Remittance is keeping the Nepali economy afloat
The recent economic meltdown in Nepal began after the outbreak of Covid-19. The Russia-Ukraine war has made it worse. Amid questionable claims about the economic recovery, the government has not been doing much to address this crisis even as both imports and exports decline, taking a toll on revenue collection.
In the name of doing something, the government is taking huge loans to cover up the expenses, causing a surge in debt from both internal and external sources.
Worryingly, most of this debt services the unproductive sector while the masses remain deprived of daily necessities as if rampant corruption at every level of polity were not enough.
Due to declining demands, industrial production has suffered as overall negative growth of the business and industries sector shows. While some of the businesses and industries have been operating at a loss, most of them have shut down. The meltdown in the productive sector, which employs a large number of people, means a steep rise in unemployment.
Loss of jobs reduces people’s incomes and purchasing power goes down with it. Consumers do not even have money to buy the daily necessities, which means a decline in the demand for consumer goods.
Banks, grappling with a liquidity crisis, are unable to provide loans to business, manufacturing, real estate and auto sectors. Construction works are getting delayed. Government revenue collection is declining and not enough even to meet the regular expenditure.
Meanwhile, the cost of manufacturing goods is going up, possibly due to a rise in the cost of labor and raw materials. When the price of a commodity increases, its demand falls. At the time of falling demands, businesses and industries cannot sell their products by lowering their prices. If they do so, they have to bear huge losses. In a similar manner, a shortage of goods in the market can push their prices up.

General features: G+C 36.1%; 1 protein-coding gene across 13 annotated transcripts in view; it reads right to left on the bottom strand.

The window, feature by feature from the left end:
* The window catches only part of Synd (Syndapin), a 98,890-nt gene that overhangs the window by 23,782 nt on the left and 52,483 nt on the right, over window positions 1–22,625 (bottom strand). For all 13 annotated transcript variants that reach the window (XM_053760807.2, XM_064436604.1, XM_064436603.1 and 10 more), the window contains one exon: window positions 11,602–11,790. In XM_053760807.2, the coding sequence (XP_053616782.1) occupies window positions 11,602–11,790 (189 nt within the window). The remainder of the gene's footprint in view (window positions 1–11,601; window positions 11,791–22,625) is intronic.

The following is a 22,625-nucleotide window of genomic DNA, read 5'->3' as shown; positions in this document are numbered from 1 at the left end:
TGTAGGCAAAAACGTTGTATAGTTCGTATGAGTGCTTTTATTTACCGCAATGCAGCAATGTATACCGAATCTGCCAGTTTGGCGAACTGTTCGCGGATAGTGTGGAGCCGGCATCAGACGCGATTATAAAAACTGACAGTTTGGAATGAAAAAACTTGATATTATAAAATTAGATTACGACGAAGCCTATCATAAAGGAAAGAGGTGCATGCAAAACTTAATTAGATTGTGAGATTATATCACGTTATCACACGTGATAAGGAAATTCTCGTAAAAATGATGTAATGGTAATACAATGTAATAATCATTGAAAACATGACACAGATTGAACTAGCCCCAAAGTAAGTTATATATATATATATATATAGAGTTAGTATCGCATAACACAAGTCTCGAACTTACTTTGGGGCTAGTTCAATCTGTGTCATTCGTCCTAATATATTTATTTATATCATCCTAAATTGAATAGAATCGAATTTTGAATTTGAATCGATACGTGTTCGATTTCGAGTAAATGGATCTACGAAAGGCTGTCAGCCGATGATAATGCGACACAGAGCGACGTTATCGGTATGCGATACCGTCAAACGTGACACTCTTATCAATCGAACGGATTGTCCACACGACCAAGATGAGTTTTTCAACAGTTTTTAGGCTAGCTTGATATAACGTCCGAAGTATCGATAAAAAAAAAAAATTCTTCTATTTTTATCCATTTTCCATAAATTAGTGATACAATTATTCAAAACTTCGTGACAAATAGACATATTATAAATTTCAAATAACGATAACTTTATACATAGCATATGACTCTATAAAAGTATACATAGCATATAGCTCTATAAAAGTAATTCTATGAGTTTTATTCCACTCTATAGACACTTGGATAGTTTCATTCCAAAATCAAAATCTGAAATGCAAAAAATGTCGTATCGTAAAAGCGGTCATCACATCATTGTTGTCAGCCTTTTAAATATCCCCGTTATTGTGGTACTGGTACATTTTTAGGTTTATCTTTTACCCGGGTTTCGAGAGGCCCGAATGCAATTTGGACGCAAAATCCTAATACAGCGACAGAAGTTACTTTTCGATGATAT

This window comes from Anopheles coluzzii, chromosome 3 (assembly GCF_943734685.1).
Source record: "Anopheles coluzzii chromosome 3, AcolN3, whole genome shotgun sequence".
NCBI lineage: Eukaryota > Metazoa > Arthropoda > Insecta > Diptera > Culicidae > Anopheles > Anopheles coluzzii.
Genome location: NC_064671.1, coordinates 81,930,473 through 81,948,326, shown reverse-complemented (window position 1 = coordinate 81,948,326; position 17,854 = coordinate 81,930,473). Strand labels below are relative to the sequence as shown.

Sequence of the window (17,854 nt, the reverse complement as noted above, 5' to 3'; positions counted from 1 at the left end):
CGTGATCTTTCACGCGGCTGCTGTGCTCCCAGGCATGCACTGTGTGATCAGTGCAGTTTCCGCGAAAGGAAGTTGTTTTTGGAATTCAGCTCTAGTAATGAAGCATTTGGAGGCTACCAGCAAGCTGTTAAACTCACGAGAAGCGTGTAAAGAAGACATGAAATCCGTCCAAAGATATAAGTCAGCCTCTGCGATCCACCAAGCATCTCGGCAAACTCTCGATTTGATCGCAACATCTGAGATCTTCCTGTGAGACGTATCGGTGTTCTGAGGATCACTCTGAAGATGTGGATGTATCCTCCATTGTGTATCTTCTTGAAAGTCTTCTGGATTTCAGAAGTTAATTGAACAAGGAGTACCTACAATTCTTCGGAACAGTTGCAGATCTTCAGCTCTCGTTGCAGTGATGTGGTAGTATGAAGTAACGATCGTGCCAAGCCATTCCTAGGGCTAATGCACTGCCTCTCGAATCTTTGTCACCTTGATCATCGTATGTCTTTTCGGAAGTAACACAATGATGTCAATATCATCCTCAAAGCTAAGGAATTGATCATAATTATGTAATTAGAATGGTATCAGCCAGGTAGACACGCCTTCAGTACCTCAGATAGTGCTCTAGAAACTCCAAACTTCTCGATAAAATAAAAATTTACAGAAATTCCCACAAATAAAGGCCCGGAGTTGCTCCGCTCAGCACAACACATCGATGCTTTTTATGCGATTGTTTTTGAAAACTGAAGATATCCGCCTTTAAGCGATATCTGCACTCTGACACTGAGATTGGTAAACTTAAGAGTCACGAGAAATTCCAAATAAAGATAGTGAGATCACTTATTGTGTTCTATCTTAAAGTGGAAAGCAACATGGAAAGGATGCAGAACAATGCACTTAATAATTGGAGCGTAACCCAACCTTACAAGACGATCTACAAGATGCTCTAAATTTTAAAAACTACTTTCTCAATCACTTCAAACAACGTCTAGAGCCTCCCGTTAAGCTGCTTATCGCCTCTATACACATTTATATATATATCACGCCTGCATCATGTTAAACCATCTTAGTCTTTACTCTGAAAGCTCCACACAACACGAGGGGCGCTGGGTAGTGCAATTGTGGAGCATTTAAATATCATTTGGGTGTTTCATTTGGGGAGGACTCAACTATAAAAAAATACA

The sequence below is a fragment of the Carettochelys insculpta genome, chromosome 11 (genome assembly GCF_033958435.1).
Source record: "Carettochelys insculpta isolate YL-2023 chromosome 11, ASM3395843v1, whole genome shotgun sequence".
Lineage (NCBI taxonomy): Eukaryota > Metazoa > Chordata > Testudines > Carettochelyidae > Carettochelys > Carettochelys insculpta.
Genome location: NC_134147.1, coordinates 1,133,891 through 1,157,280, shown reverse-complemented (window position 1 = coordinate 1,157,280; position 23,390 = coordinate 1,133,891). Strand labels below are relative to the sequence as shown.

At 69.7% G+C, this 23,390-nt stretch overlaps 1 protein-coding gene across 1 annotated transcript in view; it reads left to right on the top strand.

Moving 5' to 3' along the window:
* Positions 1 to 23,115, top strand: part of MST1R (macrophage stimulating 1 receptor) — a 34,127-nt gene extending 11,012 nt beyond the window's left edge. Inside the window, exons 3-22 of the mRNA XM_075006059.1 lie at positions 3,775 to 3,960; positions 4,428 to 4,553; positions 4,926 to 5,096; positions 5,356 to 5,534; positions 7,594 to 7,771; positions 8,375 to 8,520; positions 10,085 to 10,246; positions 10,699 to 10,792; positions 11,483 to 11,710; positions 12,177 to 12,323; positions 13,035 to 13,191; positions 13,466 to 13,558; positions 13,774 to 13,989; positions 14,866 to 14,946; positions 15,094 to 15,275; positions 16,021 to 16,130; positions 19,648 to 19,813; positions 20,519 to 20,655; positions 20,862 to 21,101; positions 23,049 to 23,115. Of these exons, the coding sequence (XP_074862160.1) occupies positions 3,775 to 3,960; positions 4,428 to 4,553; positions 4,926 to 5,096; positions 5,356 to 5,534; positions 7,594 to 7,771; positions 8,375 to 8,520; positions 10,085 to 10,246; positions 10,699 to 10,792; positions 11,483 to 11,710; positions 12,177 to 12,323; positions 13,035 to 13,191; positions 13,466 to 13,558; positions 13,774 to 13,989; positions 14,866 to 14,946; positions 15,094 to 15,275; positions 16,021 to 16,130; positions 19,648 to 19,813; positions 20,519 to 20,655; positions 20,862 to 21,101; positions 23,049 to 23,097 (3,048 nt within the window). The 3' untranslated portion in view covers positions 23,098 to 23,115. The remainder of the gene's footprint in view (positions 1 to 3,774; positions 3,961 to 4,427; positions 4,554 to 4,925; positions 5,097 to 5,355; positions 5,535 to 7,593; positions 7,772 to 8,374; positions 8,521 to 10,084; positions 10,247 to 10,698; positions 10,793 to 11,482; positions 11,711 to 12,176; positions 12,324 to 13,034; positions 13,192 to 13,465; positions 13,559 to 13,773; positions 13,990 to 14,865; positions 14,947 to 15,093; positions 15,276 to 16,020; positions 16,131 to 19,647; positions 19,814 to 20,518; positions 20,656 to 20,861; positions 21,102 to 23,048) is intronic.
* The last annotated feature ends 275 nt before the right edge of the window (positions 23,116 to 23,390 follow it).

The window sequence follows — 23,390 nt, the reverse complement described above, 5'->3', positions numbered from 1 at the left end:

When consumers cut expenses, the revenue of business and manufacturing establishments dips, negatively affecting production and productivity. Such a scenario can cause inflation, which Nepal is facing already. While banks are raising interest rates, business establishments are not taking loans. This means that recession has set in.
The consumer price index (CPI) is rising with prices hitting a new high as latest data from the Nepal Rastra Bank (NRB) show. In the fiscal year 2021/22, , CPI stood at 6.32 percent, while it climbed to 7.74 percent in FY 2022/23.
Data from the central bank suggest that both export and import have been declining over the years. The imports stood at Rs 19bn and Rs 16bn in FY 2021/22 and 2022/23 respectively, while the export figures in both the fiscals were almost the same. These declining figures also mean that the trade deficit has gone down. In the FY 2021/22, trade deficit was Rs 17bn it came down to Rs 14bn in FY 2022/23, narrowed down by Rs 3bn.
A deficit balance of payment in FY 2021/22 by Rs 3bn has been turned into surplus by the same amount in FY 2022/23. Evidently, the foreign exchange reserve has increased from Rs 12bn in 2021/22 to Rs 15bn in 2022/23. Export and import are the major sources of government revenues. Plummeting government revenues can affect the government’s capacity to spend, taking a toll on development activities. This means a government has to take loans even to cover daily or monthly expenses.
Nepal is not self-reliant even in food production. It has to import on a large scale to feed its citizens. India has banned the export of paddy in recent days. The government is in a rush to request India to supply rice to Nepal even as millions of hectares of farmlands remain barren both in the hills and the Tarai Madhes, mainly due to the absence of irrigation facilities and a shortfall of human resources, among other factors. With farmlands lying fallow, the share of the farm sector to GDP has been declining over the years. Improvement in the agri sector is a must also for sustainable development.
Industrial activities are melting down. Agriculture activities are also on a downward trend and so are business activities. Clearly, the Nepali economy is unwell.
Which sector has been playing an active role even in this grim scenario to keep the economy afloat?
There is only one sector, which has stood as a source of livelihoods for the Nepali people and that is the foreign employment sector. A large number of Nepali youths are migrating in search of livelihood of late. They are sending increasing amounts of money to their families living in Nepal. In FY 2021/22, Nepal received Rs 10.7bn in remittances, while in the FY 2022/23, it received a whopping Rs 12.2bn, an increase of 21.2 percent. This proves that remittance is a major source of foreign exchange and livelihood for the Nepali people.
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